We thank all those who participated, especially those who reviewed and responded to the
survey, and invite you view more detailed results at www.ecolabelindex.com
- 4C Association - Danish O-mark
- 80 PLUS - Degree of Green
- AUB-Zertifikat E
- Audoban International - EarthRight Business Certification
- Australian Certified Organic - EC3 Global
B - EcoLogo
- B Corporation - Energy Star: Canada
- BASF Eco-Efficiency - Energy Star: New Zealand
- Beluga - Energy Star: USA
- Better Environmental Sustainability - Environmental Choice New Zealand
Targets (BEST) Standard 1001 - Environmental Product Declaration
- Bio Eco cosmesi AIAB - Environmental Warrant of Fitness
- Bio Hellas - Environmentally Friendly Label: Croatia
- Bio Suisse - Environmentally Friendly Product:
- Biokreis Czech Republic
- Bluesign-standard - EPEAT
- Boardroom ECO Apparel ECO mark - Ethibel
- BOMA Go Green - BOMA BEST - Eurofins “Indoor Air Comfort” product
- BREEAM certification
- British Columbia Certified Organic
- Built Green F
C - Fair Labor Practices and Community
- Carbon Reduction Label Benefits Certification Program
- Carbon Trust Standard - Fairtrade
- CarboNZero - FairWertung
- CEMARS - Farm and Ranch Certification Program
- Certified Carbon Free - Finnish Forest Certification System
- Certified Wildlife Friendly - Flower Label Program (FLP)
- Cleaner and Greener Certification - Forest Stewardship Council
- Cleaning Industry Management
Standard (CIMS) G
- Climate Friendly - Global Organic Textile Standard
- Climatop - Good Shopping Guide Ethical Company
- Compostable: Biodegradable Products - GoodWeave
Institute Label - Green America
- Cradle to Cradle Certification - Green Globe Company Standard
- Green Key (Hotel Association of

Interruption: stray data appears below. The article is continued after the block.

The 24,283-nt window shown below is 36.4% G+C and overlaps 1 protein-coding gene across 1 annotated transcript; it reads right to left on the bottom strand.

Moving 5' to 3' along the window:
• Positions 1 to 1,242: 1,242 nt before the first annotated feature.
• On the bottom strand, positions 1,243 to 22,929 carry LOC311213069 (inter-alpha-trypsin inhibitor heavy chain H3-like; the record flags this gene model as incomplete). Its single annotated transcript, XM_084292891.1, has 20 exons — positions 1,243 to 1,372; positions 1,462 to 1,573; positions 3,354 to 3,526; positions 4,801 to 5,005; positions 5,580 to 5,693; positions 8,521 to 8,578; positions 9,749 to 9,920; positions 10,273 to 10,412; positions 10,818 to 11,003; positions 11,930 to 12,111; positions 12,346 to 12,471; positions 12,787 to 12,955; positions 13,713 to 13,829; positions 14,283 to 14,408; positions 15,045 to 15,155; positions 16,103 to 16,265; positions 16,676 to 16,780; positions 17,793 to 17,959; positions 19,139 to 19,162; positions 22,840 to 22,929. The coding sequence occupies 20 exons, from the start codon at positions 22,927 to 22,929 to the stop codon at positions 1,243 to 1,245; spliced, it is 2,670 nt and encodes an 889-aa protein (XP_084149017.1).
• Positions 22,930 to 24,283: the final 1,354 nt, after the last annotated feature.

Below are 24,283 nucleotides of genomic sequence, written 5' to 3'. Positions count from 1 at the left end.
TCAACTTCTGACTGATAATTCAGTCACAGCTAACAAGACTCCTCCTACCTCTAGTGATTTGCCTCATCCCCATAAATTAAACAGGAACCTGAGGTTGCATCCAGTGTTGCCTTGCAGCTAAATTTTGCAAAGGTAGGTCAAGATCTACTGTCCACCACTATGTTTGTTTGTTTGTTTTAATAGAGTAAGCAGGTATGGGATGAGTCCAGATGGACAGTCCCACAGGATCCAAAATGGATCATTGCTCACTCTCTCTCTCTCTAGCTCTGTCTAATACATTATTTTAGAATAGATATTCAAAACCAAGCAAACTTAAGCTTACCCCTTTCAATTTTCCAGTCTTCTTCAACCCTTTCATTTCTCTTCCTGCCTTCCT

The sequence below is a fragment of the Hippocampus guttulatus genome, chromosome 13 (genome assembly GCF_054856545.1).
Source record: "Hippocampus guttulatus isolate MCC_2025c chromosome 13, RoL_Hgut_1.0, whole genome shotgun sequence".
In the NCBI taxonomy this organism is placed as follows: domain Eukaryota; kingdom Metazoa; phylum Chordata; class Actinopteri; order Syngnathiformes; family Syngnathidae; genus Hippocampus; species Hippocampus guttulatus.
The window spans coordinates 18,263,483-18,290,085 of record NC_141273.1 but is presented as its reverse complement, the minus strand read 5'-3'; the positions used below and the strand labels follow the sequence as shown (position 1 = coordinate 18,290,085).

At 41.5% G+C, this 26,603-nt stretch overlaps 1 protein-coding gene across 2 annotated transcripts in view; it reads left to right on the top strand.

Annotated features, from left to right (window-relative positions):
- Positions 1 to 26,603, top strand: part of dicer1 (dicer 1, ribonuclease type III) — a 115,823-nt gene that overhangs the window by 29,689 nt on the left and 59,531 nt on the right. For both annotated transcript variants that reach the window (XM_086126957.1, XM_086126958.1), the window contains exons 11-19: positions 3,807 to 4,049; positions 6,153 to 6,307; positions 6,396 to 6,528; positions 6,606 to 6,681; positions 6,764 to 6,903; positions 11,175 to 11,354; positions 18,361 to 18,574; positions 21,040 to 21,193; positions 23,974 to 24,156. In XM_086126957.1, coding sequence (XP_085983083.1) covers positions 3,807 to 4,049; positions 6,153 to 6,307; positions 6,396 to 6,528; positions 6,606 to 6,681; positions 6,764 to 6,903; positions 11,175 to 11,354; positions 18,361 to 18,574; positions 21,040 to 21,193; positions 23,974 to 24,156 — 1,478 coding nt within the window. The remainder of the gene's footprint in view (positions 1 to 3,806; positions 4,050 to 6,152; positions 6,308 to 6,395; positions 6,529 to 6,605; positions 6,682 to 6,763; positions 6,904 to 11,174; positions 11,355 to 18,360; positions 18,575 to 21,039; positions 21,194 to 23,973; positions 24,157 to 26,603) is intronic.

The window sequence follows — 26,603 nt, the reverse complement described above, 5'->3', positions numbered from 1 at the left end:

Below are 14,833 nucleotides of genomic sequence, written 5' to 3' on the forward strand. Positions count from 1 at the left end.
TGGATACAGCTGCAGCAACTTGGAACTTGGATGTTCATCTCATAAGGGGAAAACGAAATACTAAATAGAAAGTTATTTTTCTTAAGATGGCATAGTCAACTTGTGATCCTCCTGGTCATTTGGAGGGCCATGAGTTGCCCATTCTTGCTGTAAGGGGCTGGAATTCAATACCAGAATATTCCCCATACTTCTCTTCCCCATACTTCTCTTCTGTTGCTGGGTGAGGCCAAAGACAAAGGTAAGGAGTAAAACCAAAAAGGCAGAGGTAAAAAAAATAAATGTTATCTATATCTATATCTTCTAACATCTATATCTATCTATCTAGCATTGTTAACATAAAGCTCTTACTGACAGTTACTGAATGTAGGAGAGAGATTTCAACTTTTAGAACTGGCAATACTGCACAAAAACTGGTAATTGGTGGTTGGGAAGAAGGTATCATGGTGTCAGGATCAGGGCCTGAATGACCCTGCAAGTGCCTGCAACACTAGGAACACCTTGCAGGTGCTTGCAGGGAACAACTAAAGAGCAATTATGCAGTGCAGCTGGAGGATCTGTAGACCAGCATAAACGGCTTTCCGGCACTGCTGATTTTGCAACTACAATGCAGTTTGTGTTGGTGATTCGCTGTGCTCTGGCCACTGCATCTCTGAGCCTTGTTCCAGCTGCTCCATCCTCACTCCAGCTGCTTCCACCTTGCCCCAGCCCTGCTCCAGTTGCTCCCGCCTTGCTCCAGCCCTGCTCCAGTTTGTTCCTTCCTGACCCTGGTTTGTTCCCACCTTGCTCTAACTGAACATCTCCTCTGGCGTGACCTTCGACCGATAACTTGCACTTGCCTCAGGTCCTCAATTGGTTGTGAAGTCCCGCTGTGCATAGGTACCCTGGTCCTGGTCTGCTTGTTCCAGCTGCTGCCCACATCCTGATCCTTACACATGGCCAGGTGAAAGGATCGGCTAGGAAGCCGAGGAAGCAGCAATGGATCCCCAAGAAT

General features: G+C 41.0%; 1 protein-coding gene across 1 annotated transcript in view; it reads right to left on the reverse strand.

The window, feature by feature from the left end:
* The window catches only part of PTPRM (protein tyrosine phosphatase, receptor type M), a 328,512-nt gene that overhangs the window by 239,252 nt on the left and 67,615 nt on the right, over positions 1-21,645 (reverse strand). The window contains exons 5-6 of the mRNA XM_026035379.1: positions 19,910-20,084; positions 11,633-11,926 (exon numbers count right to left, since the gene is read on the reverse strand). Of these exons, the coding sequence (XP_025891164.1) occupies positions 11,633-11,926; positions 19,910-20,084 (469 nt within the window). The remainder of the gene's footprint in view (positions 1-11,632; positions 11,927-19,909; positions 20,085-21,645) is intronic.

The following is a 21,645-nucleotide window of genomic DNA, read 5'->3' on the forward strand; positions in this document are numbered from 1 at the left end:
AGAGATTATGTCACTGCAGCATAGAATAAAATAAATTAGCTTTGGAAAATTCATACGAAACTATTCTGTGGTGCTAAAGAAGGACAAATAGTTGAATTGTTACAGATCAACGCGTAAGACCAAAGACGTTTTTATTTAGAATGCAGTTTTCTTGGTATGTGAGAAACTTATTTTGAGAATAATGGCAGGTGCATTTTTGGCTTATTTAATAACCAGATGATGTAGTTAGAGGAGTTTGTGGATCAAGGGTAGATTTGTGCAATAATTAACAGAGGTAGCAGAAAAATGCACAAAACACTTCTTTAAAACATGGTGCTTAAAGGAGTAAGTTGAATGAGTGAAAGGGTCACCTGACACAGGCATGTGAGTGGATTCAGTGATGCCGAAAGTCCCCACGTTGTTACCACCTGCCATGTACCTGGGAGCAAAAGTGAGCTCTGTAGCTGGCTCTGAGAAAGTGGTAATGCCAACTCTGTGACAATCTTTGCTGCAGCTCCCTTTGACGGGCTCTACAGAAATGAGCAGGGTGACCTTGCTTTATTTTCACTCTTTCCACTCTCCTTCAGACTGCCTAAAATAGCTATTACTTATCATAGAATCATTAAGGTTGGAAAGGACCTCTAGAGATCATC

/ 017 2010 GLOBAL ECOLABEL MONITOR
- Green Seal S
- Green Shield Certified - Salmon-Safe
- Green Table - SCS FloorScore®
- Green Tick - SCS Recycled Content
- Green Tourism Business Scheme - SEE Companies
- Green-e Energy - Singapore Green Label Scheme (SGLS)
- GreenGuard - SMaRT Consensus Sustainable Product
H - SPCA Certified
- Hong Kong Eco-label - Steinbock
- Hong Kong Green Label (HKGLS) - Sustainable Forestry Initiative (SFI)
- Hungarian Ecolabel / Környezetbarát - Sustainable Travel Eco-Certification
Termék Védjegy Program
- LEAF Marque - TCO Development
- Leaping Bunny - Thai Green Label
- Level - Totally Chlorine Free
- M1 Emission Classification of Building - UL Environment
Materials - UTZ Certified
- Marine Stewardship Council -
Sustainable Fisheries Standard V
- Max Havelaar - Vitality Leaf - Listok Zhizni
- MSC - Chain of Custody standard
N - WaterSense
- National Programme of Environmental - Wholesome Food Association
Assessment and Ecolabelling in the
Slovak Republik (NPEHOV)
- Oregon Tilth
- Organic Exchange
- Processed Chlorine Free
- Programme for the Endorsement of
Forest Certification schemes (PEFC)
- RECS International Quality Standard
- Responsible Fishing Scheme
/ 018 2010 GLOBAL ECOLABEL MONITOR
Big Room Inc.
Trevor Bowden, Jacob Malthouse and Anastasia O’Rourke
World Resources Institute:
Supported by: Wal-Mart, UPS and UTC
With special thanks to: Dell, Nike, PepsiCo, Dow, Johnson and Johnson.
2 http://www.environmentalleader.com/2010/03/29/u-s-consumers-still-willing-to- pay-more-for-green-products/